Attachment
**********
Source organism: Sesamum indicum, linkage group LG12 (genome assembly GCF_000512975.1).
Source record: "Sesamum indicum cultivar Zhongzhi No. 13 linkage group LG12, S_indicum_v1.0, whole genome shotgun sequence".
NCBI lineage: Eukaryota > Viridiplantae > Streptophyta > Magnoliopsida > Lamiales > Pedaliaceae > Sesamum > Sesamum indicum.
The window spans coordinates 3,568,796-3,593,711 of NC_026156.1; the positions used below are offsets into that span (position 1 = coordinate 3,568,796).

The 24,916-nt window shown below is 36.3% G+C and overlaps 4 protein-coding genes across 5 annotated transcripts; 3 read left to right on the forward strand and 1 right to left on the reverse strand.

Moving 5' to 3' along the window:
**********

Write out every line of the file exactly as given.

Source organism: Sesamum indicum, linkage group LG12 (genome assembly GCF_000512975.1).
Source record: "Sesamum indicum cultivar Zhongzhi No. 13 linkage group LG12, S_indicum_v1.0, whole genome shotgun sequence".
NCBI lineage: Eukaryota > Viridiplantae > Streptophyta > Magnoliopsida > Lamiales > Pedaliaceae > Sesamum > Sesamum indicum.
The window spans coordinates 3,568,796-3,593,711 of NC_026156.1; the positions used below are offsets into that span (position 1 = coordinate 3,568,796).

The 24,916-nt window shown below is 36.3% G+C and overlaps 4 protein-coding genes across 5 annotated transcripts; 3 read left to right on the forward strand and 1 right to left on the reverse strand.

Moving 5' to 3' along the window: